REVIEW OF BOOKS ON THE HISTORY OF KINGSTON UPON THAMES.

Abstract

Audrey C. Giles, 2015, It started with coffee in the Vestry.  The history of the Kingston and Surbiton Young Men’s Christian Association, 1858-1908, Kingston University Press, ISBN 978-1-899999-75-0, illustrated, total of 269 pages.

This history of the YMCA in Kingston and Surbiton largely was based on original sources. The Kingston Association was formed in the new Congregational Church in March 1858 when the Rev. Laurence Byrnes invited local young men to take coffee with him in the vestry, and between 40-50 took up the invitation. The book’s intriguing title derives from this event.  The following quotation from the back cover of the book neatly describes the background of the times, which motivated the Rev. Byrnes to take action.  “Towards the end of the 1850s there were nearly 500 young men living in Kingston and Surbiton, described in the Census as apprentices, boarders, lodgers or servants, a third being under twenty years of age.  Many of these young people laboured more than fifteen hours a day, and as they lived In the building where they worked, they rarely saw daylight except on a Sunday.  It was said of Kingston that it still clung to the customs of the dark ages.  Even in 1866, one young man referred to himself as a white slave.” The Surbiton branch of the YMCA started around 1868 because a few young men working in the area found it difficult getting to Kingston in time for the meetings.  The book outlines the ups and downs of the Kingston and Surbiton YMCAs between 1858-1908. It shows how they reacted to the challenges posed by important local issues such as the early closing movement and the temperance debate.  Furthermore, it provides information on the lives of officials, members, sponsors and supporters.   In my opinion it makes a significant contribution to the history of Kingston and provides a wider perspective of the social history of the period covered.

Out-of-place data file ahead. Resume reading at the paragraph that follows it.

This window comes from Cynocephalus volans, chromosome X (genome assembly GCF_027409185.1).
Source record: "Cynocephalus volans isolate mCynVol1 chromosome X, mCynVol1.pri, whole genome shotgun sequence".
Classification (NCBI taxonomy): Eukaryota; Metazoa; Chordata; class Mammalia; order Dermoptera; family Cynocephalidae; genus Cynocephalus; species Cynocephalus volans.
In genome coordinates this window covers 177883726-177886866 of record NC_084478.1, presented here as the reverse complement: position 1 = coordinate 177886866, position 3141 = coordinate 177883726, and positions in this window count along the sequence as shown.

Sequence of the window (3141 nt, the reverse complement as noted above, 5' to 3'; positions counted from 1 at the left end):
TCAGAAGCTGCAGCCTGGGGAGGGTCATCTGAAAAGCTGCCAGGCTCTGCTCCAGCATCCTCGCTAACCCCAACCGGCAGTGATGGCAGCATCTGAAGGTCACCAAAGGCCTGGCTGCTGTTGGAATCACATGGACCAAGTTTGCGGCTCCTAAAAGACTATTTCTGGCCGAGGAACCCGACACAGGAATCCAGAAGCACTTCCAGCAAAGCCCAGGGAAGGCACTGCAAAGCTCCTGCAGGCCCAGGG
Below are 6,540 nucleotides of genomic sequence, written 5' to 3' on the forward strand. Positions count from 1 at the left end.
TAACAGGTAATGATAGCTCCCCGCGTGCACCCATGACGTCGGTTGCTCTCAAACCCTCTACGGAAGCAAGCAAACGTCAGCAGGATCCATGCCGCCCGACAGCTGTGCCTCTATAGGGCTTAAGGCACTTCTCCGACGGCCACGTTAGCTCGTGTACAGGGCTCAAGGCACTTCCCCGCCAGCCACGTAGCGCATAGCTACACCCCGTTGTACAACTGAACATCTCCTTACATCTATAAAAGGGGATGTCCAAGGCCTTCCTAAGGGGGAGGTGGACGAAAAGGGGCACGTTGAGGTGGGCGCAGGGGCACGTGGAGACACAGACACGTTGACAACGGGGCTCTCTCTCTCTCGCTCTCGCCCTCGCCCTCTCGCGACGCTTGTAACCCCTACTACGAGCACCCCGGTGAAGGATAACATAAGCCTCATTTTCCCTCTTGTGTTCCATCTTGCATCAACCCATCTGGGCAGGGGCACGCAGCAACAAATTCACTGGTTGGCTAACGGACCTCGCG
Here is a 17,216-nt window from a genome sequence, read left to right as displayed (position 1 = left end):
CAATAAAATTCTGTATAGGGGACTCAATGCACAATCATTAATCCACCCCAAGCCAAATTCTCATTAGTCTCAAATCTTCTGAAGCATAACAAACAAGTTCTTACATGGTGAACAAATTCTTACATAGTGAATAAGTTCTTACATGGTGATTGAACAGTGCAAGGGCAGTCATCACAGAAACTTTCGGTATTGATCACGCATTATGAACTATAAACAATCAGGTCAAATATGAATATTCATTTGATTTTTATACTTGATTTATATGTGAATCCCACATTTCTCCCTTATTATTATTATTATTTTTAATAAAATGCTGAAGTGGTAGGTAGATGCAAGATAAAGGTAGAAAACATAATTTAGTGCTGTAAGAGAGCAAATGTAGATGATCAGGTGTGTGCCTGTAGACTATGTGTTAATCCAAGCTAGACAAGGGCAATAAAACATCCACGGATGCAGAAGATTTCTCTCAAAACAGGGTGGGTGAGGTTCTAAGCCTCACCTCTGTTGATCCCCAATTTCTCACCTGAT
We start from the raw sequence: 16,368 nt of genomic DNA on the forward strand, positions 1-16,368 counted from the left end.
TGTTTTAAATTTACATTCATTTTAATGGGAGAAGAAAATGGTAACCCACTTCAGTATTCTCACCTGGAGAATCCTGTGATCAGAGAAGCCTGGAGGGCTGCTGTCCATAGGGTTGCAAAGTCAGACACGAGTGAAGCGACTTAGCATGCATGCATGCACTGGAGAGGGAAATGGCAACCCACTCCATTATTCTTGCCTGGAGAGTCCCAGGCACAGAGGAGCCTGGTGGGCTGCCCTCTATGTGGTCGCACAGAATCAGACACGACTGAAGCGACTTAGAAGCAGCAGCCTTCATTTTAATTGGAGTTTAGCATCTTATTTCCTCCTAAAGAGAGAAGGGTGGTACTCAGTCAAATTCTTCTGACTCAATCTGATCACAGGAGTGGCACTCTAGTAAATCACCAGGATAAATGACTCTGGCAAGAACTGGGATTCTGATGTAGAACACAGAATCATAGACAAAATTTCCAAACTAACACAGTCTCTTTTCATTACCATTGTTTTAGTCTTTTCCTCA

Patricia Ward with Bob Phillips, 2015, The story of Tolworth, Broomfield Press, ISBN 978-0-9933487-0-9, illustrated, total of 221 pages.

This is an account of a part of the Royal Borough of Kingston upon Thames that some might think was almost without history.  However, the authors show that Tolworth’s origins can be traced to Iron Age settlements, one of which stood on the site of the former Tolworth Court Farm, which can be identified in Doomsday Book records. “Talworth Court” is marked on a map of Surrey, dated 1596. Kingston is also shown on this map, thus, in the opinion of the authors, suggesting the comparative importance of Talworth Court at the time.  Moreover, a hamlet called “Talworth”, close to Kingston Common, is marked on an Ordnance Survey map of 1816.  The authors outline how Tolworth was eclipsed by the development of Surbiton after the coming of the railway in 1838.   Then, they focus on the effects of the  Kingston Bypass, which opened in 1927, and the growth of Tolworth up to the present day.  This is the latest history of Tolworth, and in my opinion it makes a contribution that will be of interest to those studying the rise of suburbia.

 

Shaan Butters, 2013, “That famous place”. A history of Kingston upon Thames, Kingston University Press, ISBN 978-1-899999-79-8, illustrated, total of 569 pages.